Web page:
The picture of bucolic arcadia which adorns the cover here could lead you to believe that Pete Morton sees the present as some sort of Utopia, nothing however could be further from the truth. Although he’s always told everyone he’s foremost a singer, which is something you can’t really disagree with, Morton’s is more than that. He’s far more, keeping a weather eye on what passes, speaking up for those who haven’t always got a voice loud enough to shout and very often putting things into context by using the tradition to focus intention. Examples of all that are here as Pete rounds with usual gusto and stern warning on the injustice of Grenfell Tower, the dangers of the arms trade, the plight of child refugees, the uncertainty of modern farming, his guitar chugs whilst his distinctive vocals deliver a mixture of pithy story- telling with sing along choruses.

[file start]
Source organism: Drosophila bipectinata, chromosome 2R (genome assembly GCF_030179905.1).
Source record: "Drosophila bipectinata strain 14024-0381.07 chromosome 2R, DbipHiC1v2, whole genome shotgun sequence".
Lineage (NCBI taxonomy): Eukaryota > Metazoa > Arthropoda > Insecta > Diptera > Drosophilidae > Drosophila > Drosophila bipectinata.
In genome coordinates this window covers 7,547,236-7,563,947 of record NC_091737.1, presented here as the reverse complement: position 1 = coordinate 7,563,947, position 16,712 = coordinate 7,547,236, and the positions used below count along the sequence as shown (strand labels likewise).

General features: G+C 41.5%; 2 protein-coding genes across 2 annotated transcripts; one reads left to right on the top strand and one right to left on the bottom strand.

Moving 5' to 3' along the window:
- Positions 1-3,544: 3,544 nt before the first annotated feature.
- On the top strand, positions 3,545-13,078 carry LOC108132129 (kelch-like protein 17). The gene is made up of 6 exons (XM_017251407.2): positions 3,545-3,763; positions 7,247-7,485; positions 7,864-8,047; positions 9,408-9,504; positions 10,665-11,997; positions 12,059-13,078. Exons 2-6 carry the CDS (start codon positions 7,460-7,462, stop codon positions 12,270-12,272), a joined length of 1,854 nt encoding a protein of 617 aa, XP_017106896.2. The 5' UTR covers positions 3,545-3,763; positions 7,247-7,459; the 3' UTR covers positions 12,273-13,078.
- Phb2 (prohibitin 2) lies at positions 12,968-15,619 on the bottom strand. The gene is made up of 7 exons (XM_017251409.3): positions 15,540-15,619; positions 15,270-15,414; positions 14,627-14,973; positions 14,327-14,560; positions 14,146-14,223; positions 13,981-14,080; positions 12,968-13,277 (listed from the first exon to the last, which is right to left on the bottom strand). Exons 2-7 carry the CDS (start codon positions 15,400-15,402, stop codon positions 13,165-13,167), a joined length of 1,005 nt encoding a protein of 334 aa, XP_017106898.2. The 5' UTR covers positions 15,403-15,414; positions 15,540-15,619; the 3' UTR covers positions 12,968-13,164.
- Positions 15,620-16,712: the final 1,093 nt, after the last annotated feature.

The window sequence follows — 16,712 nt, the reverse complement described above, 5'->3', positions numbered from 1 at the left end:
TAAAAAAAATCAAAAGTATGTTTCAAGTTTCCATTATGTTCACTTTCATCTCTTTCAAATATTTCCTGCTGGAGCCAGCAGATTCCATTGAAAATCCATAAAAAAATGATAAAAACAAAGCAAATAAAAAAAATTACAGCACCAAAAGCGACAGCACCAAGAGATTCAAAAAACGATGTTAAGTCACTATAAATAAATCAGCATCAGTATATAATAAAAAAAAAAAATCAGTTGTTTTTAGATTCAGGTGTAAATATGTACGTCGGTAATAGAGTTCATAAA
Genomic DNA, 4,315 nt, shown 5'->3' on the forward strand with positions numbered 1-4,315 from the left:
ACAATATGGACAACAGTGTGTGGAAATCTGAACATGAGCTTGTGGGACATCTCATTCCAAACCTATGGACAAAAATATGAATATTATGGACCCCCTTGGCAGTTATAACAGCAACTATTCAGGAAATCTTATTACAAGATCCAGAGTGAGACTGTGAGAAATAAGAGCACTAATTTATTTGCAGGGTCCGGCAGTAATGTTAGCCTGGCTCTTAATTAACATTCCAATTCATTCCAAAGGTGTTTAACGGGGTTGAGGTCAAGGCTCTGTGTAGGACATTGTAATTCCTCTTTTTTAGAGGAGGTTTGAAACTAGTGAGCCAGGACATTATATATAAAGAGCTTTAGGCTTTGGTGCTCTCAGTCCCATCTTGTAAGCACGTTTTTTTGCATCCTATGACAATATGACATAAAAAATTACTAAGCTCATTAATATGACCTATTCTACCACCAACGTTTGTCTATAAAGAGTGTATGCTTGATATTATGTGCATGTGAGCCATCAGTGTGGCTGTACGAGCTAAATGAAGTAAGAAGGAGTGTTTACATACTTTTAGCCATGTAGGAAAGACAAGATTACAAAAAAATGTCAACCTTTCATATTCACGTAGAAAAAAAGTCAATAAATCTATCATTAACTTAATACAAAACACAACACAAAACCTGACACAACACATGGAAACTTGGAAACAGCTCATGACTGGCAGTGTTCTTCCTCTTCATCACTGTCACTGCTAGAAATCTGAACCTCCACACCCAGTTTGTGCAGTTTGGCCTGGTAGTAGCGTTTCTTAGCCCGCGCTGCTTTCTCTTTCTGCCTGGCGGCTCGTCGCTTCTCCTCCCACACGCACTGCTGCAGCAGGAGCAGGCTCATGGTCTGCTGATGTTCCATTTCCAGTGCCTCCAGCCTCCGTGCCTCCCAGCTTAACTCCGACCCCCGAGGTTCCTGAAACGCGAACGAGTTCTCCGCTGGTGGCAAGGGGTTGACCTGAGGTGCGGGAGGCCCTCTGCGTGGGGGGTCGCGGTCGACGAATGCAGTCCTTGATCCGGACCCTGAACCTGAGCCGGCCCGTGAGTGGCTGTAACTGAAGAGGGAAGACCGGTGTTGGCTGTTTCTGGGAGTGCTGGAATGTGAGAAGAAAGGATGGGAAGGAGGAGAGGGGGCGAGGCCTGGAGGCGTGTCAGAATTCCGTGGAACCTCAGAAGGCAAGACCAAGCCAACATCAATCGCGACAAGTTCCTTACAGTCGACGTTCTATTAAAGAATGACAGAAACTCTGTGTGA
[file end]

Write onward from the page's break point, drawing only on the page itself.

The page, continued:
The title track is a retooling of Pete Seeger’s universal alleluia ‘ Oh Had I A Golden Thread,’ the original shot through with humanity, Morton’s version which he’s added to and shaped, even more so. Nor is he scared to return to old songs for an update as ‘Emily Dickson Revisited,’ proves, holding excellent vocal union from Jude Rees. The backing musicians are familiar names including Sarah Matthews on fiddles of all manner, Alice Jones on keyboards and George Sansome on guitar whilst there’s jazzy bass by Justin Twigg, as well as an entire choir who bolster the chorus of ‘Yemeni Moon,’ leading to the album being recorded in their Staffordshire Moorland back yard. The conclusion is that as a society we’ve a way to go before we discover that golden thread, but Pete Morton isn’t going to rest on his laurels until he’s reminded us at every opportunity to treat each other better and stand up to be counted when things go badly. His strongest in quite a while, you need to seek this out, pithy but crucial listening.